“We don’t get taught enough” – An assessment of drug education provision in schools in England (2015)
The findings from Mentor’s recent work on school-based alcohol and drug education have been published by the peer-reviewed international journal, Drugs and Alcohol Today. The paper presents findings from Mentor’s London Youth Involvement Project and ADEPIS research, as well as key learning from the implementation of ADEPIS in schools in England. In doing so, we offer insight on the current provision of drug education in schools, with implications for national policy and practice, and present ADEPIS as a framework for supporting schools to deliver quality, evidence-based drug education.
- Low frequency of drug education delivery: 48% students received drug education once per year or less.
- Inconsistent adherence to evidece-based standards: 3 in 10 teachers favour ‘hard-hitting messages’, which can have a negative impact. Less than half of teachers use ‘challenge myths and misconceptions’, a key component of quality drug education.
- Only 68% of students ‘trust the drug education they get in school’.
- Schools are constrained by a lack of curriculum time, a lack of financial capacity, and the impact of non-specialist teacher training.
- There is a need both to enhance the status of drug education within the curriculum, as part of statutory Personal, Social, Health and Economic education, and to provide centralised guidance and support.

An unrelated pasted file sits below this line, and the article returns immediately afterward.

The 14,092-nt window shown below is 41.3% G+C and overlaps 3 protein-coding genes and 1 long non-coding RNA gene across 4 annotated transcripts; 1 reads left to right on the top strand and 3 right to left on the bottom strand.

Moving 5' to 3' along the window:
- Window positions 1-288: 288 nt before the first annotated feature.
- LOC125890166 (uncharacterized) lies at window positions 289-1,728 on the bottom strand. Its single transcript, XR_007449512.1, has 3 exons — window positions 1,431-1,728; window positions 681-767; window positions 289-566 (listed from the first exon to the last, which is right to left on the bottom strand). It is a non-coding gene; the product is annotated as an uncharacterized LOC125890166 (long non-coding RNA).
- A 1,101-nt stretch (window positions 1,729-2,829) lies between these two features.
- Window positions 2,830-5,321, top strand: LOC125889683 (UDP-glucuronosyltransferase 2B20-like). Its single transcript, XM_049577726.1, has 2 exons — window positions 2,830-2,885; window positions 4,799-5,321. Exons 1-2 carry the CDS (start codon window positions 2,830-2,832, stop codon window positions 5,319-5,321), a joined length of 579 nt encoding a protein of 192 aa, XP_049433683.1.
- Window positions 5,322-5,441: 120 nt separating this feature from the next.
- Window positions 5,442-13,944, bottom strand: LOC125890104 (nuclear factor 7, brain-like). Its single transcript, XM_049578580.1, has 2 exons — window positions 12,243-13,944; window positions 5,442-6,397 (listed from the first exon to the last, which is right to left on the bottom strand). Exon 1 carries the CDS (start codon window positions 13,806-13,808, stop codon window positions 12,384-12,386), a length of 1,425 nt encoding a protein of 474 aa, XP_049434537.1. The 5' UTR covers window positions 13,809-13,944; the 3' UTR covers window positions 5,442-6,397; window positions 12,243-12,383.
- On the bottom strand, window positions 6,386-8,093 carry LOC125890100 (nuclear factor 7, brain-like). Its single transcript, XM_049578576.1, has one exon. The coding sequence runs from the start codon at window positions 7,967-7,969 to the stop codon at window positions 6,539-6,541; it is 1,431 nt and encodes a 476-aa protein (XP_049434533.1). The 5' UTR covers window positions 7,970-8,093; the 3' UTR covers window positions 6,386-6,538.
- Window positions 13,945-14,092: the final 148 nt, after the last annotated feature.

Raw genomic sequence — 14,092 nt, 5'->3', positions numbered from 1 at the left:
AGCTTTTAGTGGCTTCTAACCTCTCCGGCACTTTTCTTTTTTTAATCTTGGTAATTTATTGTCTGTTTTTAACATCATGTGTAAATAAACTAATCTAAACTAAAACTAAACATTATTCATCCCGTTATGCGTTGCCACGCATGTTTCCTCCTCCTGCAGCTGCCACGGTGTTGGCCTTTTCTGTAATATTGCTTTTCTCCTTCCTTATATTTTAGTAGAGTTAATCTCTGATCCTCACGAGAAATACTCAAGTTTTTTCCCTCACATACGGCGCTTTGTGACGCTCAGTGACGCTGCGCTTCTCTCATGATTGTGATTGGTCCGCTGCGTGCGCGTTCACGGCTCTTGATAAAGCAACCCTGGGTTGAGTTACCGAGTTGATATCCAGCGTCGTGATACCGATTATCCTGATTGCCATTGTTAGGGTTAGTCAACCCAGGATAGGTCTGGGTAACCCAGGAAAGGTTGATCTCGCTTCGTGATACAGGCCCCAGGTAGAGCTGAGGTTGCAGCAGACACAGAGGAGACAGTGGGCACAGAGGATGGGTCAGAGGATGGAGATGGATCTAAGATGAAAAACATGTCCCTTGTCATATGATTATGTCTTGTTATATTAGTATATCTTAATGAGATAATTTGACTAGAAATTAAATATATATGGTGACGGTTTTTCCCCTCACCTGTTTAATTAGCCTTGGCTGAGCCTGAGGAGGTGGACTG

The paper is published in Drugs and Alcohol Today (2015) Volume 15, Issue 3, pp. 127-140. You can view a post-print version of the article here.
Drug and alcohol education in schools (2013)
This report details research carried out by the PSHE Association, on behalf of Mentor, to inform ADEPIS’s work in supporting schools’ drug and alcohol education and prevention. The findings outlined in this survey are the result of a detailed online survey of respondents from 288 schools (primary and secondary) and 20 follow-up telephone interviews. In total, 156 respondents were from secondary schools and 70 from primary schools and the remaining 62 from other settings such as middle schools, FE colleges and pupil referral units.
- Drug and alcohol education provision remains inconsistent in delivery across educational establishments within England.
- Primary school settings remain less confident in their ability to access effective resources and to provide best practice in drug and alcohol education provision. A fifth of respondents from primary schools (19%) felt they had little access to effective resources for teaching drug and alcohol education.
- Four-fifths (81%) of all respondents said they would like more classroom resources for drug and alcohol education.
- While elements of good practice exist throughout educational settings, assessment and evaluation, continuity in learning and quality assurance of resources and external support remain weaker areas.
- While there are numerous examples of excellent PSHE/drug and alcohol education teaching, overall many practitioners continue to feel constrained by a lack of curriculum time to build continuous learning, and gaps in finance for resources and staff training.
- Staying up-to-date on information and resources around drugs represents a particular concern for teachers, especially in secondary settings.
- Interview discussions reveal that practitioners continue to require advice on how to interact with parents around drug and alcohol education, particularly in primary settings.